The pager was never a ‘hit’ with me.

3 . The ‘mobile phone’


Obviously technology progressed and I moved onto one of these.

No more pager, great! But my, oh my, were these things heavy. They were quickly, but not affectionally, dubbed the 'brick phone.' Ever try lifting a tool case, vacuum cleaner, technical manuals and a ‘brick phone’ into a customer site? I was fitter than I had ever been! And boy oh boy did it fascinate the customers. As was customary back then, I would called the planner to get the next call. Customers would asking why I didn’t use my new ‘mobile’ phone? And I'd admit, it normally wasn't on anymore. The battery (even though it weighed 20lbs) lasted an hour if you were lucky and the cost of a call was the equivalent of some countries' total GDP.

The device did start to help with escalating calls to technical support and helping other engineers, connecting us in a new, but extremely heavy way.

4. The laptop PC


Now we are talking! 20th century! I was issued my first laptop. The thrill and excitement of being in a  connected world….or was it?

Well one ‘good thing’ about a cell phone technology is it was now much lighter; but of course all that weight lost was more than made up for by my laptop!

Reporting using a laptop usually meant switching it on (as the battery life wasn’t great you kept having to shut it down) waiting SEVEN minutes for the operating system to boot, connecting via VPN, being booted out of the VPN, trying to re-connect, failing to reconnect, shutting the laptop down, waiting seven minutes for the laptop to load the operating system again, then try to connect to the VPN. Rinse and repeat.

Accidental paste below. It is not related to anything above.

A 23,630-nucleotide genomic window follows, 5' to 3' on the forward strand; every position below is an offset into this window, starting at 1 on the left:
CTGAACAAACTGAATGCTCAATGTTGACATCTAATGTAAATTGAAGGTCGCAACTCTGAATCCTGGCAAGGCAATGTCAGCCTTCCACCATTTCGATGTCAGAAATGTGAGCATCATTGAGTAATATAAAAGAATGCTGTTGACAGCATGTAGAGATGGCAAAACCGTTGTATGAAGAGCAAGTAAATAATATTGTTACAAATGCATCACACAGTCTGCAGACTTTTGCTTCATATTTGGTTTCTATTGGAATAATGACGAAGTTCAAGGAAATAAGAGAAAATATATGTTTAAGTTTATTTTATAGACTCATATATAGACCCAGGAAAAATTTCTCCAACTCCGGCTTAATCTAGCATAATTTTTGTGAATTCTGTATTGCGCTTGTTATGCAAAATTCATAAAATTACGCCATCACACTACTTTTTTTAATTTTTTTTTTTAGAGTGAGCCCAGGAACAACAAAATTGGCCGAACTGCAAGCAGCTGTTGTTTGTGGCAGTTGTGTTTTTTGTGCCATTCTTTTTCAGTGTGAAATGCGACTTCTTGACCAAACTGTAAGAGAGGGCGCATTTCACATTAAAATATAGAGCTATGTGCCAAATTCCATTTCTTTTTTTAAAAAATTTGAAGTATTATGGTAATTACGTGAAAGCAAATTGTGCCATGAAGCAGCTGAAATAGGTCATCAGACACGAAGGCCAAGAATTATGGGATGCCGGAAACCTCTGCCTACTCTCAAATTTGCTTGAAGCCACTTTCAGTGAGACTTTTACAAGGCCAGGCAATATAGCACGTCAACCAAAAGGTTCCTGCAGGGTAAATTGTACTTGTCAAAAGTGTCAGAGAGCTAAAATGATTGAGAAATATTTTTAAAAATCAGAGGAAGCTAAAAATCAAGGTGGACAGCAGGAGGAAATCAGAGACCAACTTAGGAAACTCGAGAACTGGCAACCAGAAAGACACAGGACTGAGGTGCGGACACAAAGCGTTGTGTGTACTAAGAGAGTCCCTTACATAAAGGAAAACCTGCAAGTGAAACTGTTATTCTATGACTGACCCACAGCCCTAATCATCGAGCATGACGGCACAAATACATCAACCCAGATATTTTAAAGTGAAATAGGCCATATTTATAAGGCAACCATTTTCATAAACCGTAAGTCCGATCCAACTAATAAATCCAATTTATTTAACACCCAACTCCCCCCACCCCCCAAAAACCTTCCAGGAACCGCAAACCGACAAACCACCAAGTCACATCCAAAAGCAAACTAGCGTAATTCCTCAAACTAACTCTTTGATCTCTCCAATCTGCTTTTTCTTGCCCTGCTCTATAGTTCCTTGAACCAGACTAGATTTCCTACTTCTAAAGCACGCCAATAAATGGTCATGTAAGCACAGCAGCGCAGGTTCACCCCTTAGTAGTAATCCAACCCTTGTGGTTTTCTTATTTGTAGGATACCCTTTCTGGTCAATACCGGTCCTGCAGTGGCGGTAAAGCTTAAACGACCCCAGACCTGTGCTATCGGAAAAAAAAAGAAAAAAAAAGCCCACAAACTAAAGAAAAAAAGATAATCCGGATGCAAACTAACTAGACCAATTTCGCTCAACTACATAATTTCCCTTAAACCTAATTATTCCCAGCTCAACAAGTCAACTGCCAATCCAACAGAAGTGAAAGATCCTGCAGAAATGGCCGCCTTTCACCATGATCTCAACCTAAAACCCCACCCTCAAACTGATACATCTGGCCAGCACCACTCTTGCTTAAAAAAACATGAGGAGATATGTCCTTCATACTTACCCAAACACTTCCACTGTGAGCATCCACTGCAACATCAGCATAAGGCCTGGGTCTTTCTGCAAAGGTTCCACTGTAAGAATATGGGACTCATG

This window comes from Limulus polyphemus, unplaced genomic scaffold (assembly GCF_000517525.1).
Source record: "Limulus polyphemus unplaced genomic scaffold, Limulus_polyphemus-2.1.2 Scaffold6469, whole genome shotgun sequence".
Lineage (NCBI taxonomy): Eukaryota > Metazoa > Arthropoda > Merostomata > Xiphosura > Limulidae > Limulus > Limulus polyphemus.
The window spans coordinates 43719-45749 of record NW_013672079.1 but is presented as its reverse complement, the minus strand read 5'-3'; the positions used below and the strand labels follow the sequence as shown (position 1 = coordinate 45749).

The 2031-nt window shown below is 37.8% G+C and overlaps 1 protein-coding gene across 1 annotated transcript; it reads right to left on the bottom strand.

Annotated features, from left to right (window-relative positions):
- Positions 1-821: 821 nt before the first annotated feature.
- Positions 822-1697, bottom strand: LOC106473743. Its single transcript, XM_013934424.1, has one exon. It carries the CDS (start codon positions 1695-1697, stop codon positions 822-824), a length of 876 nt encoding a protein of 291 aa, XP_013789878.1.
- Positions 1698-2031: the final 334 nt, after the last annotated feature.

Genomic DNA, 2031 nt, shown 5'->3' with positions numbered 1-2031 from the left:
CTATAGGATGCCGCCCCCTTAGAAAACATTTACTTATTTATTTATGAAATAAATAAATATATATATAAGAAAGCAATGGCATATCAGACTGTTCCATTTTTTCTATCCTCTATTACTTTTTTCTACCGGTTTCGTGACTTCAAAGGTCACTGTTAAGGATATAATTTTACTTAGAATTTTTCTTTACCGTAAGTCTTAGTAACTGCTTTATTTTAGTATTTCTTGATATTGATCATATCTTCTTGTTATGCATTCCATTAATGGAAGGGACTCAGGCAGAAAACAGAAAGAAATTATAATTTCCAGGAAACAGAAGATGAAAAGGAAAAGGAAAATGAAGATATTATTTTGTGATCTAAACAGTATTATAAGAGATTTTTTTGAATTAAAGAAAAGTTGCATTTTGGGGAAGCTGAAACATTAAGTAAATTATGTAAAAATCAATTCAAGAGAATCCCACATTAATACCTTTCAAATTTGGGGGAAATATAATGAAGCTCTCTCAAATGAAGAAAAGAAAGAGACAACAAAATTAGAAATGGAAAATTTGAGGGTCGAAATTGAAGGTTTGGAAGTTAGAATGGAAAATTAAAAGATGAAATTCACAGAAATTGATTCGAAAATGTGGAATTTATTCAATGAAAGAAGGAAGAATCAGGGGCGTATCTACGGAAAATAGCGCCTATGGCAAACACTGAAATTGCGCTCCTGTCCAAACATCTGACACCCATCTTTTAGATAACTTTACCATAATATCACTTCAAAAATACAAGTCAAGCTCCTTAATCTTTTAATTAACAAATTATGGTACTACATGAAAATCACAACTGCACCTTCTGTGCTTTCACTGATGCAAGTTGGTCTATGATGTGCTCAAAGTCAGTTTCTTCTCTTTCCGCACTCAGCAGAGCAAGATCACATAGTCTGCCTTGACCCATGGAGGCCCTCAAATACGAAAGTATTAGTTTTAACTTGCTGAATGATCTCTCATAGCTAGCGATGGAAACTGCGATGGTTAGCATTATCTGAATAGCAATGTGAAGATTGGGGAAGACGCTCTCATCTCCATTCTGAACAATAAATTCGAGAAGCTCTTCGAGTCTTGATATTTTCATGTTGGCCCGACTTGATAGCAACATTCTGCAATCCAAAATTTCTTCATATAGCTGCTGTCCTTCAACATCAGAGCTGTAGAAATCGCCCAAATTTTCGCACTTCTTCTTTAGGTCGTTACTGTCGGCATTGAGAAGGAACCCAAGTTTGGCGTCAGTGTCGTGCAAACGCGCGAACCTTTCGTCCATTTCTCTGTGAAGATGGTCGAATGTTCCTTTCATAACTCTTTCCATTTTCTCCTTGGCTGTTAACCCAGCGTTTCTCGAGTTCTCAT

Oh, the hours I have spent standing on a chair trying to get a 3g connection, waving my laptop out of the window, or in desperation taking the elevator up to the top floor and getting a connection so I could report my job ticket. Of course being 10 floors away from the product you are repairing does make ‘live reporting’ interesting.

And I wasn’t going to take the risk of running down 10 flights of stairs to collect a meter reading so ‘guesstimates’ were the order of the day…

Moving Forward: Getting New Technology Right for Field Service

Jeremy Frank​ remarked in Field Service Digital's article on Google Glass for Field Service:

"Just moving from paper work orders to mobile devices has required a cultural shift at many companies. With the Glass user interface the way it is today, the training and culture changes would have to be even bigger (and maybe unlikely) for successful adoption."

I may chuckle at the pitfalls and nuisances of decades past, but I don't despair in the power of technology to make a real difference in the lives of your field service team.  The key is to make the experience of the remote field tech a top priority. They want to get their work done, they want to be successful, and they want technology to make their job easier, not weigh them down. 

Q& A:

What about you?

What technology potholes have you and your team survived?

Where are your best (or worst?) anecdotes from the field with new devices?

What is most important to successful field service? Technology? People? Training? Some combination?